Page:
I’m doing an IAmA on Reddit:
Geek history! :-)
Have you ever wanted to use the mouse to move something with pixel perfect precision? There is a way to do it: a “keyboard mouse.” One good one comes with Windows, called MouseKeys. If you’re using a desktop computer with a dedicated numeric keypad, you can turn on MouseKeys and leave it on, then use the numeric pad to move the mouse in any direction one pixel at a time.
Unfortunately, MouseKeys is barely usable on a notebook computer. You can get it to work, but you’ll have to turn it on and off all the time because it prevents normal use of the keyboard—the “numeric pad” on my ThinkPads and on most other notebooks is overlaid on the QWERTY keyboard.
So I wrote JKLmouse, the automatic keyboard mouse for notebook and laptop computers. JKLmouse doesn’t use any special modes—it is always active—and it doesn’t interfere with normal use of the keyboard.
The secret is simple: JKLmouse turns keyboard keys into mouse movement keys only while a mouse button is held down. When no mouse button is down, the keyboard works normally. When any mouse button is down, you can use the cursor arrow keys to move the mouse, and you can also use keys on and around the home row: JKL for the right hand or SDF for the left, along with the keys above and below those.
This works especially well on a ThinkPad, where the TrackPoint is also right next to the home row. You can start moving something with the TrackPoint, then continue to hold the mouse button down and use JKL and nearby keys to move the last few pixels, one pixel at a time. There’s no special “keyboard mouse” mode—you can combine TrackPoint and keyboard movement seamlessly. It also works fine with touchpads—just keep the mouse button down and you can use either the touchpad or the JKLmouse keys.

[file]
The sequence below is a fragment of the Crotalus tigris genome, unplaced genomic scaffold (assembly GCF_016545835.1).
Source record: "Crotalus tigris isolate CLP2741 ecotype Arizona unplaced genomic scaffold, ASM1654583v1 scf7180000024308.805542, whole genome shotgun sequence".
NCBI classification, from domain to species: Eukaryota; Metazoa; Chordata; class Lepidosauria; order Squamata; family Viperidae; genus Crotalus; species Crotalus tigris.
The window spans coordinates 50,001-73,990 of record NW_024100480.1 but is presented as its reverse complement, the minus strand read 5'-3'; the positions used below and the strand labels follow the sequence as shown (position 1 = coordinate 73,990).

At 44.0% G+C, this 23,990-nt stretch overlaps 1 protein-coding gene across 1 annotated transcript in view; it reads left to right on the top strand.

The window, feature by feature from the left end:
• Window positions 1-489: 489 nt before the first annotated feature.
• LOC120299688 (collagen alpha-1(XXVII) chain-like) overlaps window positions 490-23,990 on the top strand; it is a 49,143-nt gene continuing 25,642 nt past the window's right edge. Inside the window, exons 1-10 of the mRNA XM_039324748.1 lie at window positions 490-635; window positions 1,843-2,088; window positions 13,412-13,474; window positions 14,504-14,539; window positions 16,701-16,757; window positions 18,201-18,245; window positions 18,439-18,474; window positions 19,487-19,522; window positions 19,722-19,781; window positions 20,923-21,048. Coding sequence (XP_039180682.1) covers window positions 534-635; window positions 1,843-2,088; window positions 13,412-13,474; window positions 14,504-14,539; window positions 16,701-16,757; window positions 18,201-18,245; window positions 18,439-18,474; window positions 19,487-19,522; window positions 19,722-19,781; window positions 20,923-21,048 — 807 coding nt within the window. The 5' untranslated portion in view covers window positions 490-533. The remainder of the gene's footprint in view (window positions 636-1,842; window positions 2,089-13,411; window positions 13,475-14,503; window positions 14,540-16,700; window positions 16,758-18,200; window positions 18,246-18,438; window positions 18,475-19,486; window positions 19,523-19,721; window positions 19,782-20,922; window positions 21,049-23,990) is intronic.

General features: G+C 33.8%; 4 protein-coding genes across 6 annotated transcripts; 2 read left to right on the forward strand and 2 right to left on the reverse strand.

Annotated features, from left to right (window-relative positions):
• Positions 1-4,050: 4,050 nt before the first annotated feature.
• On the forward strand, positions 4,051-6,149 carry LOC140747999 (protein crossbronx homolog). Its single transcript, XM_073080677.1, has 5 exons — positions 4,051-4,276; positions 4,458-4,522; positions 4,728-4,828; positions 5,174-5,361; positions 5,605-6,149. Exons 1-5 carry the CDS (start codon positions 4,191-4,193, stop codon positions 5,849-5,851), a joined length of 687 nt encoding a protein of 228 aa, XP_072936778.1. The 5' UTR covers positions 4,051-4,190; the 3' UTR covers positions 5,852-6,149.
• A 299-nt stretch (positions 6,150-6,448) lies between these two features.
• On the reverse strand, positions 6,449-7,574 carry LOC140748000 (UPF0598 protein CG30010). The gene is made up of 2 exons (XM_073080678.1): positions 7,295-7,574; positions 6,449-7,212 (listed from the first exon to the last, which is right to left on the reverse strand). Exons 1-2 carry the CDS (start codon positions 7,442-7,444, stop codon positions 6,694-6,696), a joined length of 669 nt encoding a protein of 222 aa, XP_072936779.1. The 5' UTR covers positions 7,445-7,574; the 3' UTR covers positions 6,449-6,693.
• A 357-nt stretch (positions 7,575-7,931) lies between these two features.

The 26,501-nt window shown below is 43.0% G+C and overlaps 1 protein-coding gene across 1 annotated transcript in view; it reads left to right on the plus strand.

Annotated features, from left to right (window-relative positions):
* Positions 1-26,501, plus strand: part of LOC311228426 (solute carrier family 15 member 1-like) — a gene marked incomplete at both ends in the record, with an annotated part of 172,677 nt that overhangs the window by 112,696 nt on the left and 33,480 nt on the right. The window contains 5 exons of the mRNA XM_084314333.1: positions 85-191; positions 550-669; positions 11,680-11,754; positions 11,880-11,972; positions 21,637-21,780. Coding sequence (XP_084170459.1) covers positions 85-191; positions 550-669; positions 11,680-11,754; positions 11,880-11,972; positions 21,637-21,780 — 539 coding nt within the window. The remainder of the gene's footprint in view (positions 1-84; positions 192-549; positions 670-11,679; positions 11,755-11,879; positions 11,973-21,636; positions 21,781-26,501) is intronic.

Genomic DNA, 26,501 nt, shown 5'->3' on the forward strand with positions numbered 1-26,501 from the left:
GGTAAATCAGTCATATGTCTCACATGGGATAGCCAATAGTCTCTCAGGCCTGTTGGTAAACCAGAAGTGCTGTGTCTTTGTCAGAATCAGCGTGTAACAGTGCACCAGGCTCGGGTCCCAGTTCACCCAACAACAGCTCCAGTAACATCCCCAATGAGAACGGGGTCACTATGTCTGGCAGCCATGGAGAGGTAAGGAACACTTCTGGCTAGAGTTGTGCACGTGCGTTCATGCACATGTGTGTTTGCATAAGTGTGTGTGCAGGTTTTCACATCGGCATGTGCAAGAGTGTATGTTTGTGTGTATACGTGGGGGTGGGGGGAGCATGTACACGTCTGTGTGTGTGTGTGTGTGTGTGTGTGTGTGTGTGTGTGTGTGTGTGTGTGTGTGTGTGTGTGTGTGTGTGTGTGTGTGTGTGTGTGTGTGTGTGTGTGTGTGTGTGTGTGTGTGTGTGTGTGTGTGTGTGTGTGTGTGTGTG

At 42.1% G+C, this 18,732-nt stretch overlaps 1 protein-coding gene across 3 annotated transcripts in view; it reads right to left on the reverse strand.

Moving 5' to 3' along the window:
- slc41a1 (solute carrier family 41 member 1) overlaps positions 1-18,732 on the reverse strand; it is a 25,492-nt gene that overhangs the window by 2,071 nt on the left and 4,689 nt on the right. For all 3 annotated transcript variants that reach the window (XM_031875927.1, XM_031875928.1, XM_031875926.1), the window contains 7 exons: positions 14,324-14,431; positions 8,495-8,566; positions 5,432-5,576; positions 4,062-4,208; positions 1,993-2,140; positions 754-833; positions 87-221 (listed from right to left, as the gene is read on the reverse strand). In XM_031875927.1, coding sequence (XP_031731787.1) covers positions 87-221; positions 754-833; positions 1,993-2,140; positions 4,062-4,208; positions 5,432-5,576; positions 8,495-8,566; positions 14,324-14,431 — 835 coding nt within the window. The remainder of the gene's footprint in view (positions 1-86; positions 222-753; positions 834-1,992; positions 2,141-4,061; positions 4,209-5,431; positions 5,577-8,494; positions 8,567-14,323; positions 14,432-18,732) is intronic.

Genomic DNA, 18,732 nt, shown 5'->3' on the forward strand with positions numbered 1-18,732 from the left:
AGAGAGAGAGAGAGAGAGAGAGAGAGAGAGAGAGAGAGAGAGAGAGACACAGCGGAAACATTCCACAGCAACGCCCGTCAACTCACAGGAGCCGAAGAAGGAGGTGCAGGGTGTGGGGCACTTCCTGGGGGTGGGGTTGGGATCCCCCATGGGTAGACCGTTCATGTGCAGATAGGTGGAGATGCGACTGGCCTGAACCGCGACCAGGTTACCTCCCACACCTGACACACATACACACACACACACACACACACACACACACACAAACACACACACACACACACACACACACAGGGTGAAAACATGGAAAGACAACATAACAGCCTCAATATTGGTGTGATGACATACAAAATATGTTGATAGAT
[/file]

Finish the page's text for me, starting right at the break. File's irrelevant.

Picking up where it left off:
What if you want to use JKLmouse without holding a mouse key down? Hold down the Caps Lock key and you can use all of the JKLmouse keys while Caps Lock is held down. This won’t turn on the Caps Lock mode and doesn’t interfere with normal use of Caps Lock.
I wrote JKLmouse for my own use because I wanted a keyboard mouse that Just Works on my ThinkPad, without the special modes that other keyboard mice use. I’ve found it tremendously useful and I hope you enjoy it too.
JKLmouse runs on Windows 95, 98, 98SE, Me, 2000, and XP. I haven’t tested it on Windows Vista yet. See the download page for more details:
Thanks to Google’s new Contextual Dating service, the ThinkPad X41 Tablet PC can help!
At 19” and 20.1” diagonal size, these displays are big, all right, but so are the pixels.
The 200W6 has 1680x1050 pixels, or 99 pixels per inch (measuring horizontally or vertically).
The 190PX has 1280x1024 pixels, or 86 pixels per inch. Those are huge, coarse pixels.
Even my old ThinkPad 600 has a higher pixel density than the 190px, with 1024x768 pixels on a 13.3” panel giving 96 pixels per inch.
Why are small pixels better than large ones? The same reason that a 600 dpi (dots per inch) laser printer is better than an old 144 dpi dot matrix printer. If you print text at the same physical size on both printers, the 600 dpi gives you much better print quality than the 144 dpi.
The same is true for displays, if you adjust the text size to be about the same physical size instead of just letting the text get smaller because the pixels are smaller. On the A30p, I run Windows in 120 dpi mode instead of the default 96 dpi. In Windows XP, this setting is hidden away in the Display control panel, Settings tab, Advanced button. (It’s possible to use a custom pixel size so that I could match my 133 pixels per inch resolution, but not all programs work well at custom resolutions, and 120 dpi is close enough.)
By running in this display mode, I get text that is about the same physical size as text on a coarser display in the default 96 dpi mode. But there are many more pixels making up each character, giving much better looking and more readable text—especially with ClearType. Those extra pixels really let ClearType do its job, even to the point where serif text is good looking and readable. Serif text is notorious for being unreadable at small sizes on a computer display, and the problem is simply too few pixels to render the serifs cleanly. With more pixels per character and ClearType, the picture changes completely and even relatively small font sizes look good and are easy to read.